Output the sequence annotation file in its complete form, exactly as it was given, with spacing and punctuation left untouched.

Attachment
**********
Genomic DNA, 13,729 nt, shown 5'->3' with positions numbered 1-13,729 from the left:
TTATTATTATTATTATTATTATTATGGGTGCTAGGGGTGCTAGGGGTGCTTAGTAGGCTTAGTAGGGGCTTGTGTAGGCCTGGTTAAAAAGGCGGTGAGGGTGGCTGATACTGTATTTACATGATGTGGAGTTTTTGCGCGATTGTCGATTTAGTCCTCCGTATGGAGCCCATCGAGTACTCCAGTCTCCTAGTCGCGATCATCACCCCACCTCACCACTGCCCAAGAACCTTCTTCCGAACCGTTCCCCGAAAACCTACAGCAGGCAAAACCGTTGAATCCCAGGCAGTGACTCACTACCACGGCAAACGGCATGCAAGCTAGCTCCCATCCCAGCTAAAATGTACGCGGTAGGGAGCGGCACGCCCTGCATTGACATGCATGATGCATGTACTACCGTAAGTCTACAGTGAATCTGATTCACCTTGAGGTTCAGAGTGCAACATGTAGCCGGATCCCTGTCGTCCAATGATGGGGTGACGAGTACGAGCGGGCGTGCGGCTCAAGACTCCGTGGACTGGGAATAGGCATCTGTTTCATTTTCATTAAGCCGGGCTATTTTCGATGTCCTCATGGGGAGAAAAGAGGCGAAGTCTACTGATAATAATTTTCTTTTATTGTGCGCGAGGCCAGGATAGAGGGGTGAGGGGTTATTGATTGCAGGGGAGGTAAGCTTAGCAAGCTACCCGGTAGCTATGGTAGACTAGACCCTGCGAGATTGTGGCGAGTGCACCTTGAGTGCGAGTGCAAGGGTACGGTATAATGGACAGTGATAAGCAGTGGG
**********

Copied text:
Genomic DNA, 13,729 nt, shown 5'->3' with positions numbered 1-13,729 from the left:
TTATTATTATTATTATTATTATTATGGGTGCTAGGGGTGCTAGGGGTGCTTAGTAGGCTTAGTAGGGGCTTGTGTAGGCCTGGTTAAAAAGGCGGTGAGGGTGGCTGATACTGTATTTACATGATGTGGAGTTTTTGCGCGATTGTCGATTTAGTCCTCCGTATGGAGCCCATCGAGTACTCCAGTCTCCTAGTCGCGATCATCACCCCACCTCACCACTGCCCAAGAACCTTCTTCCGAACCGTTCCCCGAAAACCTACAGCAGGCAAAACCGTTGAATCCCAGGCAGTGACTCACTACCACGGCAAACGGCATGCAAGCTAGCTCCCATCCCAGCTAAAATGTACGCGGTAGGGAGCGGCACGCCCTGCATTGACATGCATGATGCATGTACTACCGTAAGTCTACAGTGAATCTGATTCACCTTGAGGTTCAGAGTGCAACATGTAGCCGGATCCCTGTCGTCCAATGATGGGGTGACGAGTACGAGCGGGCGTGCGGCTCAAGACTCCGTGGACTGGGAATAGGCATCTGTTTCATTTTCATTAAGCCGGGCTATTTTCGATGTCCTCATGGGGAGAAAAGAGGCGAAGTCTACTGATAATAATTTTCTTTTATTGTGCGCGAGGCCAGGATAGAGGGGTGAGGGGTTATTGATTGCAGGGGAGGTAAGCTTAGCAAGCTACCCGGTAGCTATGGTAGACTAGACCCTGCGAGATTGTGGCGAGTGCACCTTGAGTGCGAGTGCAAGGGTACGGTATAATGGACAGTGATAAGCAGTGGG